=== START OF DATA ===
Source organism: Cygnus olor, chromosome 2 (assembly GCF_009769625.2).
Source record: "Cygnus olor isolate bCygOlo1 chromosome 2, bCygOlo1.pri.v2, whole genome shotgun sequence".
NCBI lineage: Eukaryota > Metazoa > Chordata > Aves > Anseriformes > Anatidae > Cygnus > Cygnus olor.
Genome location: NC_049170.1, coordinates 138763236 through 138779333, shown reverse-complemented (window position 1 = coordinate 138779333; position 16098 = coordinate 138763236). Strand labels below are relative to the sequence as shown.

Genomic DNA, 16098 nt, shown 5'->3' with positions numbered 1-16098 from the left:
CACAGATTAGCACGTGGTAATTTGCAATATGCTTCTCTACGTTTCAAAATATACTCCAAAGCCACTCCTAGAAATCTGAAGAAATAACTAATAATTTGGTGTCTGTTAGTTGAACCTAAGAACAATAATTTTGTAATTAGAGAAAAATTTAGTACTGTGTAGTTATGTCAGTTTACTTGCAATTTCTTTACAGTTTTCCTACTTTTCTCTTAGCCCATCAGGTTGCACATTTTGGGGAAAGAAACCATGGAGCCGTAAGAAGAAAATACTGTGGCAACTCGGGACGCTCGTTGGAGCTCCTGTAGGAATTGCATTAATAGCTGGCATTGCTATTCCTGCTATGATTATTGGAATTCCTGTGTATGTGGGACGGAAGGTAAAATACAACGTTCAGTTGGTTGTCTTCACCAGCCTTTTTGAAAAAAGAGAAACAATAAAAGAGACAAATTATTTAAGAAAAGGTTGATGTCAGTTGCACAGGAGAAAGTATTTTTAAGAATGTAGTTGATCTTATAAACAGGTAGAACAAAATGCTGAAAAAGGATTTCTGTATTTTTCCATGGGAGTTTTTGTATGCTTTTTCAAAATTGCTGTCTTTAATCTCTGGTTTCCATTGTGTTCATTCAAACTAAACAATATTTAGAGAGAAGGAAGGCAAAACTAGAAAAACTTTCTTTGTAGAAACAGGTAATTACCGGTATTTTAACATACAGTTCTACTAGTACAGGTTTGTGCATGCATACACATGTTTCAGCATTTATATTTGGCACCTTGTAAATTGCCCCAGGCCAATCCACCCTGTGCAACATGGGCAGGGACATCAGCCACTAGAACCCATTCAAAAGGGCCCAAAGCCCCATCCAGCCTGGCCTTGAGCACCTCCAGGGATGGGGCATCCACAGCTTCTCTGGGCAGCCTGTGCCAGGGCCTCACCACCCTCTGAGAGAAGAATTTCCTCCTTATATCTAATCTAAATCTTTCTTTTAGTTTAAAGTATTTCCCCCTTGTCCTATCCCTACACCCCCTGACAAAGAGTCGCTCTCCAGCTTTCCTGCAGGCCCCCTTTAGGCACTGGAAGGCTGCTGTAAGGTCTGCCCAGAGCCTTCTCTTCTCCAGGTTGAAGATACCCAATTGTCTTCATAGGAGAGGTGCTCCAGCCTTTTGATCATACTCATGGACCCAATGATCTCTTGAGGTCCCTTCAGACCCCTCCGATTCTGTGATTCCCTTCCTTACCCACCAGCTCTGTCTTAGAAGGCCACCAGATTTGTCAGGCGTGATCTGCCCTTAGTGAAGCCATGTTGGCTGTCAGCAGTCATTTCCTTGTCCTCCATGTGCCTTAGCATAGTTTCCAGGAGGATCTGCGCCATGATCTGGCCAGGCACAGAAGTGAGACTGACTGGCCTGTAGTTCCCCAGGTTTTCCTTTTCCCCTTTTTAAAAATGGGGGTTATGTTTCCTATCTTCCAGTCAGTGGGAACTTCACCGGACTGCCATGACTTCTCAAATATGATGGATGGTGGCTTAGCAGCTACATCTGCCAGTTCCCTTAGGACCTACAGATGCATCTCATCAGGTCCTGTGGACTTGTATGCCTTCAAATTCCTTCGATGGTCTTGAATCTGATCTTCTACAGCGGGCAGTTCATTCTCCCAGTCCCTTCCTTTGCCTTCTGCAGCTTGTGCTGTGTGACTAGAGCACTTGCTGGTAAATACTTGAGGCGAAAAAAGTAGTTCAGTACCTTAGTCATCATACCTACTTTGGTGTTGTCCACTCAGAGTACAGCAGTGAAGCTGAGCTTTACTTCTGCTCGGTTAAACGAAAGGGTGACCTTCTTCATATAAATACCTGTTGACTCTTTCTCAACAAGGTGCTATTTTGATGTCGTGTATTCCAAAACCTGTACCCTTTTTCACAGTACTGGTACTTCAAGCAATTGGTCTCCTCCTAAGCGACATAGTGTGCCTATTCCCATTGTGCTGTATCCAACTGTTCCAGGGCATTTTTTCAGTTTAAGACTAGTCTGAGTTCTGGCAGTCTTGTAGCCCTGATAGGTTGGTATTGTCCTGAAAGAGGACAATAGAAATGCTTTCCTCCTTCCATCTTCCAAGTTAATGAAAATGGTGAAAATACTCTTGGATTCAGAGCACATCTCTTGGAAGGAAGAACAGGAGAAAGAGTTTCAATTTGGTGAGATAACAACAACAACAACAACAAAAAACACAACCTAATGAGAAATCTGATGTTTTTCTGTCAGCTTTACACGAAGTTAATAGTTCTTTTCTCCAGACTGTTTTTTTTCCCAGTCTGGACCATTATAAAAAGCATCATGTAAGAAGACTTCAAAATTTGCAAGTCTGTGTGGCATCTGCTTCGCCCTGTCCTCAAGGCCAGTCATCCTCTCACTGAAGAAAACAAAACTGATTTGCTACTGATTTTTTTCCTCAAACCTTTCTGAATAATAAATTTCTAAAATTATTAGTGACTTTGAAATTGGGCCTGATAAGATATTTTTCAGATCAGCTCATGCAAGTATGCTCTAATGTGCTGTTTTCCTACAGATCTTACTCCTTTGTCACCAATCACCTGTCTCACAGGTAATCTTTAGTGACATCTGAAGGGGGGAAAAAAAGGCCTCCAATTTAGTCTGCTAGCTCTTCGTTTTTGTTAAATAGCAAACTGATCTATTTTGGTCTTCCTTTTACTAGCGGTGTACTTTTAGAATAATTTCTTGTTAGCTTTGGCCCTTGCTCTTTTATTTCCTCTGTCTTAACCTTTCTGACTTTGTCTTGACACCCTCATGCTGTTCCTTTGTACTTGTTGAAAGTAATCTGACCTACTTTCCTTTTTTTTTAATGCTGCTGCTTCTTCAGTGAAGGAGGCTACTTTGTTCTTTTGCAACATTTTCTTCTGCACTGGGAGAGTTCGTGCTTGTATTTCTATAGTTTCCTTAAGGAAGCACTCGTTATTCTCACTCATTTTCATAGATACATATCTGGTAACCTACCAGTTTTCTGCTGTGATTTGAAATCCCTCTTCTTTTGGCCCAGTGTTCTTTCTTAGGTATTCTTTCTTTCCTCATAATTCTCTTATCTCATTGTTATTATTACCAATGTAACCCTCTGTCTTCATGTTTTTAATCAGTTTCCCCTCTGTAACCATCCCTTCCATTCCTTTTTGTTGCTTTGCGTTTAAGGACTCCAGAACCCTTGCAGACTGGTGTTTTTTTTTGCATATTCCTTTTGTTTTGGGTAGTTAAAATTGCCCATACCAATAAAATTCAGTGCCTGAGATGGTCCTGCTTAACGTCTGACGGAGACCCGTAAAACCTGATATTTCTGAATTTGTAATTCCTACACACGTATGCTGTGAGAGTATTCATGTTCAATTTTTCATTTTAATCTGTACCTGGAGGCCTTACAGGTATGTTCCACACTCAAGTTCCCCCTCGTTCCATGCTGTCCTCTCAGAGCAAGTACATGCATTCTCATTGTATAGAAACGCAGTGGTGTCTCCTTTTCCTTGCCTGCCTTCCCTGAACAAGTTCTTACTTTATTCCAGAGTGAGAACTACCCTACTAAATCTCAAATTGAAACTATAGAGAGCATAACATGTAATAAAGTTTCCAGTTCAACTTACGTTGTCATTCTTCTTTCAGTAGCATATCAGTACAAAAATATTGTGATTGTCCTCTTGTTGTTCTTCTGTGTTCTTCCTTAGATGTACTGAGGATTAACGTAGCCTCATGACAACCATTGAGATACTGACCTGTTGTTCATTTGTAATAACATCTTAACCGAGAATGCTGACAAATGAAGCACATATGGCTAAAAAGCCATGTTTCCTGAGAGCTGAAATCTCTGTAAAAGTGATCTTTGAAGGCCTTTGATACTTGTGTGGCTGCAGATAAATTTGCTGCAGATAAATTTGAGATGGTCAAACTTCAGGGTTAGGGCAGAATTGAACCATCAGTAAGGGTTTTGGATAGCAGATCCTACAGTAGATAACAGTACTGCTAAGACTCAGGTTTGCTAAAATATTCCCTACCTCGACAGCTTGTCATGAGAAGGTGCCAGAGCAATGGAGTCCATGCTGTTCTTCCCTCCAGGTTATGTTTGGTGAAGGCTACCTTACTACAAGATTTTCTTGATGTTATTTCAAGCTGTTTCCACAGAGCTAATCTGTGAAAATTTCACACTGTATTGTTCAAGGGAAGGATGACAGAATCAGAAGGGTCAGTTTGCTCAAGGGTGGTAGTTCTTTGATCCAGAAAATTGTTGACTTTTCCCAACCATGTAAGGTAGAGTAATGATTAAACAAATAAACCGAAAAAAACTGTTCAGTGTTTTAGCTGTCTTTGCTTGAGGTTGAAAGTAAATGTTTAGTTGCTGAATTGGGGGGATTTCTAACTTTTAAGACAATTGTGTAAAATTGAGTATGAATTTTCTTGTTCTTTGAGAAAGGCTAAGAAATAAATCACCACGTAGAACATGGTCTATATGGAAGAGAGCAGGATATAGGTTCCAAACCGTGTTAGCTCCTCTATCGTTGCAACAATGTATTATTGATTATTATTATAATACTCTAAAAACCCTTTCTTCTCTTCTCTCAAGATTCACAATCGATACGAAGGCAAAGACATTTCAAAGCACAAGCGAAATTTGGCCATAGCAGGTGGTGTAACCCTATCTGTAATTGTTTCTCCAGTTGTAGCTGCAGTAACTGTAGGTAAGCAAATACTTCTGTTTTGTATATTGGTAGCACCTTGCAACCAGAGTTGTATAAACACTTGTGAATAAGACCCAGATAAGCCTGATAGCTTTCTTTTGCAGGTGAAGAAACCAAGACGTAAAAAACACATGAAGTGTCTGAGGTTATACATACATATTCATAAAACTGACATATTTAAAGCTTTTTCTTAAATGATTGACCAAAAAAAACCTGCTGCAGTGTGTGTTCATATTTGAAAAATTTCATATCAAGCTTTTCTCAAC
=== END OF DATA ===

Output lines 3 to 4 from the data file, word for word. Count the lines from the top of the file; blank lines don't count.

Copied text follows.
NCBI lineage: Eukaryota > Metazoa > Chordata > Aves > Anseriformes > Anatidae > Cygnus > Cygnus olor.
Genome location: NC_049170.1, coordinates 138763236 through 138779333, shown reverse-complemented (window position 1 = coordinate 138779333; position 16098 = coordinate 138763236). Strand labels below are relative to the sequence as shown.